$1000+ in prizes, 6 hours, free food and drink. August 2, 2014 at MIT.
We feel that privacy is a fundamental human right. The goal of the ProtonMail project is to build an encrypted email service that is easy enough for the general public to adopt, but at the same time secure enough to deter large scale surveillance. The project is quite young (and still in Beta), but we hope to take some meaningful steps towards helping common people secure their online communications.
To accomplish this, we need the help of the security community. We have two goals in mind for this competition. One is to invite members of security community to work with us to make the next versions of ProtonMail more secure by finding and patching vulnerabilities. Secondly, we want this to be an opportunity for web security practictioners to learn from each other. At the end of the competition, there will be a discussion where participants can detail the attack methods used, and defense mechanisms to thwart such attacks.
We welcome everybody from novices to experts, and we will have free food, drinks, and prizes for the top teams. The competition will take place at MIT on Saturday, August 2 from 1:30 pm until approximately 8:00 pm (room TBA). Participants will be given access to the next version of ProtonMail to perform penetration testing. The competition rules, schedule, and other important details are provided below.
1:00 Registration + Find Teammates
1:30 Competition Begins!
6:00 Dinner Arrives, Judging Begins
6:30 Discussion/Presentation (offsite participants can paricipate via video conference)
7:30 Winners Announced!
You can work either independently or in a team. The maximum is 5 members per team. Same rules apply to offsite participants.
- Scope: Attacks will be limited to the development machine provided expressedly for the competition. Both server and web application vulnerabilities are fair game with the exception of DDOS attacks.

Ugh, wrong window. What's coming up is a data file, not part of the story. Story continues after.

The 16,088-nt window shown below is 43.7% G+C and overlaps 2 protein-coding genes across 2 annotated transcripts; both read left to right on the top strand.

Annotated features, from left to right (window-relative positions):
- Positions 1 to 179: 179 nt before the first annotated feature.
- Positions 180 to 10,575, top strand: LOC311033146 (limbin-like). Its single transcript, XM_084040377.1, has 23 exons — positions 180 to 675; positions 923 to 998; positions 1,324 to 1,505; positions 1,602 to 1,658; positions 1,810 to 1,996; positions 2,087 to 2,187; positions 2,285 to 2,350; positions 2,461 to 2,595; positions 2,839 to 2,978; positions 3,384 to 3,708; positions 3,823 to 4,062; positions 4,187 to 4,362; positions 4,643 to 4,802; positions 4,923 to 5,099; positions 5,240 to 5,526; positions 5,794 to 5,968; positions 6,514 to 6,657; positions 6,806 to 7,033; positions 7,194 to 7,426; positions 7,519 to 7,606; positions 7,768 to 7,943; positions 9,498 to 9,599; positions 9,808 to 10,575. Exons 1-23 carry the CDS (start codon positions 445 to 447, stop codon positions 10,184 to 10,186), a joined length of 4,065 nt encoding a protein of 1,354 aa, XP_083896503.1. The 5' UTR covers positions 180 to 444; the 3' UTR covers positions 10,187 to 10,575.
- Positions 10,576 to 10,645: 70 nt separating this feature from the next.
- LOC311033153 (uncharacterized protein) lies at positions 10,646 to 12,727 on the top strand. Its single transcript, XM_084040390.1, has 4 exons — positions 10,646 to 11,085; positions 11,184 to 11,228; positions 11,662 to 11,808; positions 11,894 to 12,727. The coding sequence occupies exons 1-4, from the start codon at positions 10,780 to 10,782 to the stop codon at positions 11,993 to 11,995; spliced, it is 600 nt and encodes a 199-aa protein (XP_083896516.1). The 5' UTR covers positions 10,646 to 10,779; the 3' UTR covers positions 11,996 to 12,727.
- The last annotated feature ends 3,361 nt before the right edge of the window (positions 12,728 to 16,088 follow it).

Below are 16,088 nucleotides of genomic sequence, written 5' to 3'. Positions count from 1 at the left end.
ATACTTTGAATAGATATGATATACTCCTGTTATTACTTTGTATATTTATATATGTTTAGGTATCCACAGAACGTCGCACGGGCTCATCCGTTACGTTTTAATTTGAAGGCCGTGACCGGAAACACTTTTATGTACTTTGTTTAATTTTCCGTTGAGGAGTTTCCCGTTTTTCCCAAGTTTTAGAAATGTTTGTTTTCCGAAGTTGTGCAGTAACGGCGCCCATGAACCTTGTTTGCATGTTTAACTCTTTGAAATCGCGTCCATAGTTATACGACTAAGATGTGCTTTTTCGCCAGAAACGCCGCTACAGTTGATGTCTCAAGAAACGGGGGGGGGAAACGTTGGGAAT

- Judging: The judging panel will consist of ProtonMail developers assisted by one more more outside experts who are not participating in the competition. Participate agree to respect the final decision made by the judges.
- Responsible disclosure: We request that all vulnerabilities be reported to us at firstname.lastname@example.org. We believe it is against the spirit of this competition to disclose the flaw to third parties for purposes other than actually fixing the bug. Partcipants agree to not disclose bugs found during the competition and discussed in the discussion until after our security team has confirmed they have been fixed.
- Prize announcements: If you are part of a winning team, you need to provide us some identifying information (such as a Twitter account, Linkedin profile, website or email information), winners cannot be completely anonymous.
- By participating in this competition, you agree to adhere to the above rules and conditions. All rules must be followed to be eligible for prizes.
Judging will be based on impact criterion as below:
- privacy violation, user data disclosure = 5
- corrupt data = 3
- minor server and web application vulnerability = 1
To maximize the points earned and to meet our judging deadline, each team should write a short report when a vulnerability is found and email the report to email@example.com. The report should include the following:
- team name
- operating system and web browser in which the vulnerability is found
- step-by-step procedure of how to produce the security vulnerability
A clear step-by-step procedure will help the judges to confirm the security vulnerability and award points in real time. Screenshots and video are very helpful but not required.